Abstract

The efficacy of adoptive cell therapy of cancer and leukemia is often limited by the failure of cultured T cells, particularly cloned CD8+ T cells, to persist in vivo, and insight into the basis for the poor survival of the transferred cells is lacking. We previously reported a novel culture method that induces AML dendritic cell differentiation and primes in situ AML-reactive T cells (AMLDC culture) (

Zhong et al.
Exp Hematol
2008
,
36
:
486
). Highly reactive anti-AML T-cell lines were generated. These T-cell lines caused specific lysis of autologous AML cells, but not autologous LCL or allogeneic AML cells, and they depleted autologous AML colony-forming cells (CFC), but not normal CFC. The culture procedure has been further optimized in this study. We found that by the addition of the TLR-4 agonist LPS,(1–100 ng/ml) in the last 24 hours of AMLDC culture (day 6), CD80, CD86, CD53, CD83 or HLA-Dr expression of AML cells pre-induced by cytokine combination GM-CSF/IL-4 or GM-CSF/IL4/IL2/IL7/IL12 could be significantly enhanced (n=6, P<0.005–0.04; n=8, P<0.0001–0.005 respectively). Addition of LPS increased the IFN-gamma secretion by T cells generated from AMLDC culture in response to autologous AML cells 4–10 fold (3 of 3; P<0.001). Addition of TNF-alpha, (10–20 ng/ml) in the last 24 hours of culture could also significantly enhance the expression of above surface molecules. However, LPS induced significantly higher expression of CD80 and CD86 on AMLDC compared with TNF-alpha. T cells generated from AMLDC culture with TNF-alpha led to differential effects on autologous AML reactivity. IFN-gamma secretion was enhanced in 4 of 7 studies and suppressed in 3 of 7. The significantly enhanced AML cell reactivity of autologous T cells generated from AMLDC culture by adding LPS was also demonstrated in limiting dilution AMLDC culture in 96 well plates. The majority of T cell lines selected and expanded from AMLDC culture with LPS were CD3+CD4+ (12 of 18), and 18 T cell lines tested expressed moderate to high level of CD62L, implying the central memory phenotype.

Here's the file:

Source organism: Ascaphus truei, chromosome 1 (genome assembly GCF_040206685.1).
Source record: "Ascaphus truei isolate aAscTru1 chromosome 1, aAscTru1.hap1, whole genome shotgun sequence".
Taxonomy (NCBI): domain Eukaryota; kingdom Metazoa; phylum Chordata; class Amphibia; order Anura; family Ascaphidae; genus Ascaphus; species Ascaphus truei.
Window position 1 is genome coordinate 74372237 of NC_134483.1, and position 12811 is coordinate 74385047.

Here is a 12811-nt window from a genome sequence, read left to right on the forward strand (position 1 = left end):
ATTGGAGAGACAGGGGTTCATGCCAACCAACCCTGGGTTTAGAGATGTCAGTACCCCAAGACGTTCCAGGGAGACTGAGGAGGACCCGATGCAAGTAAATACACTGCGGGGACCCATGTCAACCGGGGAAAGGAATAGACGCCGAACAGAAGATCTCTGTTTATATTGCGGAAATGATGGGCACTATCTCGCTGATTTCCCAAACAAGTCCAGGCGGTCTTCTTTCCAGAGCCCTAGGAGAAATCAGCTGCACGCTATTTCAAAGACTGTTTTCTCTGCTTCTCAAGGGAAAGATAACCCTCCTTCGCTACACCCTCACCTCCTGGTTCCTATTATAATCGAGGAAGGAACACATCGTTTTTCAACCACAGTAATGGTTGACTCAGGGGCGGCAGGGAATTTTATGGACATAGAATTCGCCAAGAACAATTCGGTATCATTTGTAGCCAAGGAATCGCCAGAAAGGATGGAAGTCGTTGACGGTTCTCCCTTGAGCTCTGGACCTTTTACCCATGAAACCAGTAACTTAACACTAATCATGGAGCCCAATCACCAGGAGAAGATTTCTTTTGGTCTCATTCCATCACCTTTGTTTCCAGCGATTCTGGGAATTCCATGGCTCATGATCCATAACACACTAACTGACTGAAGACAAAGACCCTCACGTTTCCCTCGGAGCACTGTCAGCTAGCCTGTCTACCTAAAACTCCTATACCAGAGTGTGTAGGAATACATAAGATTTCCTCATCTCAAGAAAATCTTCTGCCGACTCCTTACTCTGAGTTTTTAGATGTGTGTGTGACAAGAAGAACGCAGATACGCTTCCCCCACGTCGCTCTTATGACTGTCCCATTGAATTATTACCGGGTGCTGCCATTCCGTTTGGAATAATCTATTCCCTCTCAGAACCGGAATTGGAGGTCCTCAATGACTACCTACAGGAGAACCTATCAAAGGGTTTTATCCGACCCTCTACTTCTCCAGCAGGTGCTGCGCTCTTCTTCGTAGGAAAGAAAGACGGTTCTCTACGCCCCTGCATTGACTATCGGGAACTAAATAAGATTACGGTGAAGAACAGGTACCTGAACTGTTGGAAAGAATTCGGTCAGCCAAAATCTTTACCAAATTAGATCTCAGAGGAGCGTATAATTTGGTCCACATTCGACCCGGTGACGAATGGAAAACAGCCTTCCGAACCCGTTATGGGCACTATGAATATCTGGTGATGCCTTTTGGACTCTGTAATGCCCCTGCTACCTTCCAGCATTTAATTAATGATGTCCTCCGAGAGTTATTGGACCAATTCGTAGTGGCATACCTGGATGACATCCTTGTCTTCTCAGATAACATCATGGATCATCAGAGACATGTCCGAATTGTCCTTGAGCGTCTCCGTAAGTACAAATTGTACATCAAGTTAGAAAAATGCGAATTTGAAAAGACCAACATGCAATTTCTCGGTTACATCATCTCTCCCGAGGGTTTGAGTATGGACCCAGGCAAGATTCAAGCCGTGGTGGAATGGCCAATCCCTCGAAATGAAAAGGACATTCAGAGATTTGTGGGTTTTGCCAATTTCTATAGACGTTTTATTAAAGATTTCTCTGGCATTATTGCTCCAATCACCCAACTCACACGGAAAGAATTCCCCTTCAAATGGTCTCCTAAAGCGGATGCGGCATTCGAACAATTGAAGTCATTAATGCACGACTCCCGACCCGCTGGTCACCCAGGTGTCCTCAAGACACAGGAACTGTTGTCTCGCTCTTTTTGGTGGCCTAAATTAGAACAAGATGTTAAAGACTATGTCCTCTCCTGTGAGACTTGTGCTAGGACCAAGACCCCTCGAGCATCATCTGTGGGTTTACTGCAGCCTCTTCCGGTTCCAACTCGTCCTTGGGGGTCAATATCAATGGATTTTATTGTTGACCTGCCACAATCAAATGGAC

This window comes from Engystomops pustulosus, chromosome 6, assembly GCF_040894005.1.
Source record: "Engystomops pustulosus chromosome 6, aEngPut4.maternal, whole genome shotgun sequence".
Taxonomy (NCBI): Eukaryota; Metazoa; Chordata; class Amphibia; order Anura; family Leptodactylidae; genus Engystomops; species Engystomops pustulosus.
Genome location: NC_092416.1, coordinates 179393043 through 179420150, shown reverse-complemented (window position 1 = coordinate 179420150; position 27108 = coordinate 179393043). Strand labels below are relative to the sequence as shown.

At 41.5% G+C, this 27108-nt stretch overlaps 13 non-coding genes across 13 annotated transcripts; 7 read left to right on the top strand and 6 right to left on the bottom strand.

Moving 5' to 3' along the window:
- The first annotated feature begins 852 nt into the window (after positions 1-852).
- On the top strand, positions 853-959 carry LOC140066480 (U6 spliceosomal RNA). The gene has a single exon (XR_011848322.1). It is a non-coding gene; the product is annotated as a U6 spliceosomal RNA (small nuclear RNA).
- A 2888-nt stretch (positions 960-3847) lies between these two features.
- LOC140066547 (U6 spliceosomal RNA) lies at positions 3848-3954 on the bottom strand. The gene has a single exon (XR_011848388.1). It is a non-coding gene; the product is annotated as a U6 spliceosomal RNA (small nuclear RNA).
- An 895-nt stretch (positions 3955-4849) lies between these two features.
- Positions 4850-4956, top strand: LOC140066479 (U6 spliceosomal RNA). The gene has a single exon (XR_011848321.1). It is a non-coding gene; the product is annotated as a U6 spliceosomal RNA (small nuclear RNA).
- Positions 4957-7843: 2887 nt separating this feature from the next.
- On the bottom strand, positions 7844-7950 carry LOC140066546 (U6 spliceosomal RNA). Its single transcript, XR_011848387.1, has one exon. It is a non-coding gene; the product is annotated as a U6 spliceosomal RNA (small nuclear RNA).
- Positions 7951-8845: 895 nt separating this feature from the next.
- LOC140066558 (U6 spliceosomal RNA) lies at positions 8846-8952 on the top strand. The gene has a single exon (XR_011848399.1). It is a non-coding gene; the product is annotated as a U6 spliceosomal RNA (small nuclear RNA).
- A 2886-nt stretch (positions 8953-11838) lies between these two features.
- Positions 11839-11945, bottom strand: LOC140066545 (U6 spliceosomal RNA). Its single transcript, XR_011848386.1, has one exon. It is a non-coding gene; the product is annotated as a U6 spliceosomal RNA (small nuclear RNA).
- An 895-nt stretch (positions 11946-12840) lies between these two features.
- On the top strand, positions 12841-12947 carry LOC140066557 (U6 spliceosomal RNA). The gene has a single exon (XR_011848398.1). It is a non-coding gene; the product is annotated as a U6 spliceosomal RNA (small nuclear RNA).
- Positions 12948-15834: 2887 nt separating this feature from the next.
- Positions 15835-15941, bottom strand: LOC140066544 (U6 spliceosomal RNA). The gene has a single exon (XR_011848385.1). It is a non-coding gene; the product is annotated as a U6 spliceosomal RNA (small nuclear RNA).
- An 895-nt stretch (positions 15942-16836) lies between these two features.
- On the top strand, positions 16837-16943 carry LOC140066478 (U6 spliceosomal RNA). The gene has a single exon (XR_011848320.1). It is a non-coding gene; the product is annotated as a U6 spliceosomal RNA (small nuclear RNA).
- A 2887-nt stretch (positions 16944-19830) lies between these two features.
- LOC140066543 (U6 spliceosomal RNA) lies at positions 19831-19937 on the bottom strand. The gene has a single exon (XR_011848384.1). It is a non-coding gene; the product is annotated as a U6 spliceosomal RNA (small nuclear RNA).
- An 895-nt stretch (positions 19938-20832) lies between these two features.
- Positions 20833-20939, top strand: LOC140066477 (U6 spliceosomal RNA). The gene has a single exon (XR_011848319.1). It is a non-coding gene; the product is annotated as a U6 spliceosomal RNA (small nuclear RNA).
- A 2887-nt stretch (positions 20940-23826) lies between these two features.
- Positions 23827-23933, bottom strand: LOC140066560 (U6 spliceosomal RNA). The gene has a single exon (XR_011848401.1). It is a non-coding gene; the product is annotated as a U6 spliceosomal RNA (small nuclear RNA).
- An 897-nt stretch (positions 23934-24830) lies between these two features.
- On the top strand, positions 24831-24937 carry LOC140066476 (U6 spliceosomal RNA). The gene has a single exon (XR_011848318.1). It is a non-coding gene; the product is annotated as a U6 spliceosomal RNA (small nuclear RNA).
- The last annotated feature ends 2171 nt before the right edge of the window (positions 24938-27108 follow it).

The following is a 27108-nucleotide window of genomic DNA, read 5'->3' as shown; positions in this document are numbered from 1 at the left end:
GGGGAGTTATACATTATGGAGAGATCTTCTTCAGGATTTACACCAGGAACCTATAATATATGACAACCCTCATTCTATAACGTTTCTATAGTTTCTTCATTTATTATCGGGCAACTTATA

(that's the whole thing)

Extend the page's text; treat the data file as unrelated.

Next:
Conclusions: Timely exposure of AMLDC culture to TLR-4 agonists, followed by T cell expansion, may promote the generation of AML-reactive T cells and differentiation toward the central memory phenotype. Theoretically, this should promote long-term maintenance and potential of regulation of both humoral and cellular immune responses against AML upon infusion of AML reactive autologous T cells derived from such cultures and may therefore enhance the therapeutic efficacy of these cells.

Disclosures: No relevant conflicts of interest to declare.

Author notes

Corresponding author